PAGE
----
Copyright Alternative in Small-Claims Enforcement Act of 2019, H.R. 2426, 116th Cong. (as passed by House, Oct. 22, 2019).
On October 22, 2019, the House passed the Copyright Alternative in Small-Claims Enforcement (“CASE”) Act of 2019 by an overwhelming 410-6 vote. The CASE Act, which was introduced in the House last May by Rep. Hakeem Jeffries (D-NY), would establish a Copyright Claims Board, a body within the U.S. Copyright Office, to decide copyright disputes. The Copyright Claims Board will receive copyright complaints, notify the person being sued, and then act as the court to decide if and how much money is owed. The Board will have the power to issue fines to individuals of amounts up to $30,000, with damages for each infringed work capped at $15,000.
Supporters for the bill say it will provide independent creators a cheaper, more streamlined process to defend their intellectual property than going to federal court. Under the current system, individuals face the high cost of legal action associated with going to federal court and are barred from litigating in state court because of the federal nature of copyright law. According to The Hill, the CASE Act will also benefit copyright defendants as “[p]articipation in a small claims proceeding would cap their damages and likely provide a faster resolution of the dispute.” Moreover, advocates stress that participation in the program would be entirely voluntary and that both parties need to agree for the claim to go to the Copyright Claims Board. Parties also have the option of proceeding with or without attorneys.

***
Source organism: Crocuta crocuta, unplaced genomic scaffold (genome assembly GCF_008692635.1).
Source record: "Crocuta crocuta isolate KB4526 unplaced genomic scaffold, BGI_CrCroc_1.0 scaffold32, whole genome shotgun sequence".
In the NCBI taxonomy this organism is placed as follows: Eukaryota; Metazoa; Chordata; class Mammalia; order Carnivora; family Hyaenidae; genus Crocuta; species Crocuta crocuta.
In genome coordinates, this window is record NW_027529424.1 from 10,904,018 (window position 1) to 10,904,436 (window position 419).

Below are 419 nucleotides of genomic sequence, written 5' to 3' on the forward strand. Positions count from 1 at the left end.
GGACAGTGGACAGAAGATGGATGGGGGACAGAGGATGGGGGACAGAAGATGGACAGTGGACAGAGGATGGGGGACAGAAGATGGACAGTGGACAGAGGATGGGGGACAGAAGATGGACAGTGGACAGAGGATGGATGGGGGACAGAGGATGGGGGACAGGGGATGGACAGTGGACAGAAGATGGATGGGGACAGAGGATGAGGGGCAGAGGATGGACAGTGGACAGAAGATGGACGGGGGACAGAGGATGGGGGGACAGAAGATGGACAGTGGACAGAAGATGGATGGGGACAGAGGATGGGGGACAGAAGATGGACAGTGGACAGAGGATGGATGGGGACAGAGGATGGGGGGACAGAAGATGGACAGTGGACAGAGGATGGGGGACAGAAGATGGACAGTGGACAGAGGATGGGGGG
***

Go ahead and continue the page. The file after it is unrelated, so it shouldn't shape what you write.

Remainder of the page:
However, Senator Wyden fears that the bill would invest too much power in a single office, arguing that “an extrajudicial, virtually unappealable tribunal . . . could impose statutory damages of $30,000 on an individual who posts a couple of memes on social media, even if the claimant sustained little or no economic harm.” Internet advocacy and civil rights groups such as the Electronic Frontier Foundation and the American Civil Liberties Union (“ACLU”) also warn that “a system like the one proposed by the CASE Act could cost the average internet user thousands for simply sharing a meme or lead to encroachments on their First Amendment rights.” The ACLU’s senior legislative counsel Kate Ruane warns that “[w]ith no court to correct the board’s mistakes, the First Amendment will suffer.” In addition, the ACLU argues that previous changes like the Digital Millennium Copyright Act (“DMCA”) have “been wrought with abuse” and that oftentimes the DMCA induces individuals to “take down perfectly legal content protected under ‘fair use’ entirely out of caution to avoid legal action.” Closely associated with First Amendment rights are concerns that the procedural process of bringing claims would weigh disproportionately on certain individuals. According to Engadget, the penalty cap of $30,000 “could bankrupt many Americans” and “[a]nyone accused of copyright would have sixty days to opt-out of the Copyright Claims Board process, in which case the plaintiff would have to seek legal action in court.”